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News > General > Female and Homeless: Australia's Growing Housing Crisis

Female and Homeless: Australia's Growing Housing Crisis

“[The] data shows that women continue to bear the brunt of any crisis, whether it be fires, a pandemic, or an economic recession,” Chair of Homelessness Australia Jenny Smith says.

12 Mar 2021
General

Australia’s ageing population, high cost of housing, and significant gap in wealth accumulation between men and women across their lifetimes is leading to increasing inequality. Data from the Australian Institute of Health and Welfare (AIHW) reveals that women comprised more than two-thirds of all people seeking homelessness support and were not able to be helped last year. And without solutions, this crisis will continue to snowball.

“[The] data shows that women continue to bear the brunt of any crisis, whether it be fires, a pandemic, or an economic recession,” Chair of Homelessness Australia Jenny Smith says. The AIHW December figures show that in 2019 to 2020, 260 people each day seeking homelessness support missed out. And more than two-thirds, or 67 per cent, of this group were women or girls. “This includes many women who were presenting to homelessness services with young children," Smith says. “Last year, there were 11,201 children under ten who missed out on support.”  More than 400,000 women over 45 are at risk

As demand for homelessness services continually exceeds capacity, women over the age of 45 are one of the fastest-growing groups of people who are homeless in Australia. An estimated 405,000 women over the age of 45 were at risk of housing affordability stress and subsequently becoming homeless, reveals the "At Risk" policy report from Housing For the Aged Action Group (HAAG), and Social Ventures Australia. And census figures show, there was an estimated near 7000 women over the age of 50 who were homeless in 2016, this figure reflecting a 31 per cent increase since 2011.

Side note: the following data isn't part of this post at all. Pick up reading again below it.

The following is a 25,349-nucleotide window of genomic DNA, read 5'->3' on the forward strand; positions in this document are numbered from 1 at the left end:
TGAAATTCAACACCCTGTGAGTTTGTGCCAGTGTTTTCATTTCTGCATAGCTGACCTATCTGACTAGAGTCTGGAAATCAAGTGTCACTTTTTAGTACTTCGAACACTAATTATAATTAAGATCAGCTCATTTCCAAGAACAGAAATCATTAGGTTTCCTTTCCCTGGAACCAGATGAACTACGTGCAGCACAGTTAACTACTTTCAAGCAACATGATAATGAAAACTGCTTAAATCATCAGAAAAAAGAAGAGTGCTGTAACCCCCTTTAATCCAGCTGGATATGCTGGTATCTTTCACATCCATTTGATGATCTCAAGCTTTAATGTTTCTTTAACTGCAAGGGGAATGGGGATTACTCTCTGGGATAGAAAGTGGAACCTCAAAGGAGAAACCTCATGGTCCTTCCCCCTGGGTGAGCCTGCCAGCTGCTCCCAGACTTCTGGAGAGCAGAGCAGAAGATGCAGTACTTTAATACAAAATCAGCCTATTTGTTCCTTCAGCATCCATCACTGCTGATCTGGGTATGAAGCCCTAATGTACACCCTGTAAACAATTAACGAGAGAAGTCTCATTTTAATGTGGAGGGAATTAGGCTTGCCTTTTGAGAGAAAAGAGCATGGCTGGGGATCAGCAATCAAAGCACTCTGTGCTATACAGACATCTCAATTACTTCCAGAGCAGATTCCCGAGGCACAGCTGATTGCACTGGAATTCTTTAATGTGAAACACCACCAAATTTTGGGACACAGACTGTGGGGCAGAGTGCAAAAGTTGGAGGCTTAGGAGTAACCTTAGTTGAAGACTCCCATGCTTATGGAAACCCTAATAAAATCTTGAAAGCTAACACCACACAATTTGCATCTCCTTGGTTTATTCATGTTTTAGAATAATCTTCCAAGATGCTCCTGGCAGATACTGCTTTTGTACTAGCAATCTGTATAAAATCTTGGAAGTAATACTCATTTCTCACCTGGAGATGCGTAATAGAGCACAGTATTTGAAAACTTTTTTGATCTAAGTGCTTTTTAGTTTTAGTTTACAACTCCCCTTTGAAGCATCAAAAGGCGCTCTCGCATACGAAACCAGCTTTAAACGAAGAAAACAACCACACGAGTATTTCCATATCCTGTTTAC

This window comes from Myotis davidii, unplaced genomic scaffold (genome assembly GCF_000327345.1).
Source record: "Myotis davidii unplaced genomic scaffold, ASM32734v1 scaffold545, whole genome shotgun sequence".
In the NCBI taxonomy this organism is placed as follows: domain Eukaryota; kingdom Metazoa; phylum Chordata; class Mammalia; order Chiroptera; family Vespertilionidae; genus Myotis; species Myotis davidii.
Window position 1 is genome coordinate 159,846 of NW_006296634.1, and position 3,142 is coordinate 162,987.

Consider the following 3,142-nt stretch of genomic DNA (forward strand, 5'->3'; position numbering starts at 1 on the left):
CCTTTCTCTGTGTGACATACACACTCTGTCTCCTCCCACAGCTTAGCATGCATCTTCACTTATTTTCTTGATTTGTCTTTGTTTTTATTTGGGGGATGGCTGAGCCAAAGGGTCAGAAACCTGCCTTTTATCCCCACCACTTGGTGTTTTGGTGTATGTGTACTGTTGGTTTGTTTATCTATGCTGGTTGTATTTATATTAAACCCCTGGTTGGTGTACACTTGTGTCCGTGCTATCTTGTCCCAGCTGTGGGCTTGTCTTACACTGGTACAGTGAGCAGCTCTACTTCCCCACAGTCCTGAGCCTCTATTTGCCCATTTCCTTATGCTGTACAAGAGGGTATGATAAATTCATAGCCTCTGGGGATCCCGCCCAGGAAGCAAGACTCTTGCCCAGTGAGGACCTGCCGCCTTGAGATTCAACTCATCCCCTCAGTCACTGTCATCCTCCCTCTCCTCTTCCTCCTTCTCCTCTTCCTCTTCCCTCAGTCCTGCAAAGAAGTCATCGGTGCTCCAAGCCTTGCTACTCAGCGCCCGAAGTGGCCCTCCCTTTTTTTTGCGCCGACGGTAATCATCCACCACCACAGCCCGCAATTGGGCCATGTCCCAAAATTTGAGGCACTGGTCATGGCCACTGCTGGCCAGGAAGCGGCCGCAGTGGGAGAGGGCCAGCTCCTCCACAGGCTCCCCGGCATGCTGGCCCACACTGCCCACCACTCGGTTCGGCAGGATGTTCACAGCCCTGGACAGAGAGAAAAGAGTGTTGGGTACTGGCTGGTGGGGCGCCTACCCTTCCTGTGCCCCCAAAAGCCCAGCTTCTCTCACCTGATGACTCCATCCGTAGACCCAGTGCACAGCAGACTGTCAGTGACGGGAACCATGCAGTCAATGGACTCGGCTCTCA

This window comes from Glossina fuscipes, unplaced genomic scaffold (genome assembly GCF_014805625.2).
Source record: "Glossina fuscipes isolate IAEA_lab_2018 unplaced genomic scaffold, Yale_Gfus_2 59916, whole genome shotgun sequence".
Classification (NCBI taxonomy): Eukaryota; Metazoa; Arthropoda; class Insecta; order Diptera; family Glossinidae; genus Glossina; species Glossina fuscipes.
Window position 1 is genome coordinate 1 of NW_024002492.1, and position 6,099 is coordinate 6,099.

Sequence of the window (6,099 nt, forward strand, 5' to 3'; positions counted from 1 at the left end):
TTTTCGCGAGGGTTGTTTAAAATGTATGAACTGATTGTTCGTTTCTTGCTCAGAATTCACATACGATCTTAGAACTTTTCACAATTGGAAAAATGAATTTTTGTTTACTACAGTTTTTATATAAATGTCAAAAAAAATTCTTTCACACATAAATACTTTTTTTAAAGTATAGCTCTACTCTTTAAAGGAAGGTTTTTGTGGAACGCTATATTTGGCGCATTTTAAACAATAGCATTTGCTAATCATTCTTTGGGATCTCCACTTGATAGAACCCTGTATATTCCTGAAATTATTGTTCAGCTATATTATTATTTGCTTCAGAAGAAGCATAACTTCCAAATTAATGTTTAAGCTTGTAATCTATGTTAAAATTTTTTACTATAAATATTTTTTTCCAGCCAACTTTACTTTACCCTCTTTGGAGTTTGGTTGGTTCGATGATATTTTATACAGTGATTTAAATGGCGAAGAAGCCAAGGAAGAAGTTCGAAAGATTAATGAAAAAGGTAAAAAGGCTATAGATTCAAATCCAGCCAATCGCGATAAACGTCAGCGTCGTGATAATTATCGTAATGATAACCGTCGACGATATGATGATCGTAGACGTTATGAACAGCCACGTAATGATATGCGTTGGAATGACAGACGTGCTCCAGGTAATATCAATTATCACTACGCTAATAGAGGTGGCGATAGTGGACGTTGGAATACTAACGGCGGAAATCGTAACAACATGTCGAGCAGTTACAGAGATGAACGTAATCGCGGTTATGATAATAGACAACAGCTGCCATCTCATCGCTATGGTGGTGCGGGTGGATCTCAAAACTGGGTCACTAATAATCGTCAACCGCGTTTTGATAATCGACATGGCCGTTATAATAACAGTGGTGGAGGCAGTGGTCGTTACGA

Kobi Maglen of HAAG national older persons homelessness prevention says this represents the “tip of the iceberg” as older women don't tend to present at homelessness services. “But instead make do by missing meals or medication, staying with friends, or housesitting,” she says. Women retire with lower average superannuation balances than men due to a range of social and economic factors including the gender wage gap and time taken out of the workforce to care for children or family members. Female-dominated industries are more likely to be low paid, casual or part-time, while experiences of family violence, gender and age discrimination more likely to impact their work. Maglen says this problem is exacerbated by Australia’s lack of appropriate and affordable housing. “And this means that increasing numbers of older women are left with nowhere to go,” she says. “This is an unfolding crisis compounded by the economic, social and health impacts of Covid-19. It also highlights the critical link between safe, secure and affordable housing and good health and wellbeing, particularly in older age.”

Read the rest of the article here 

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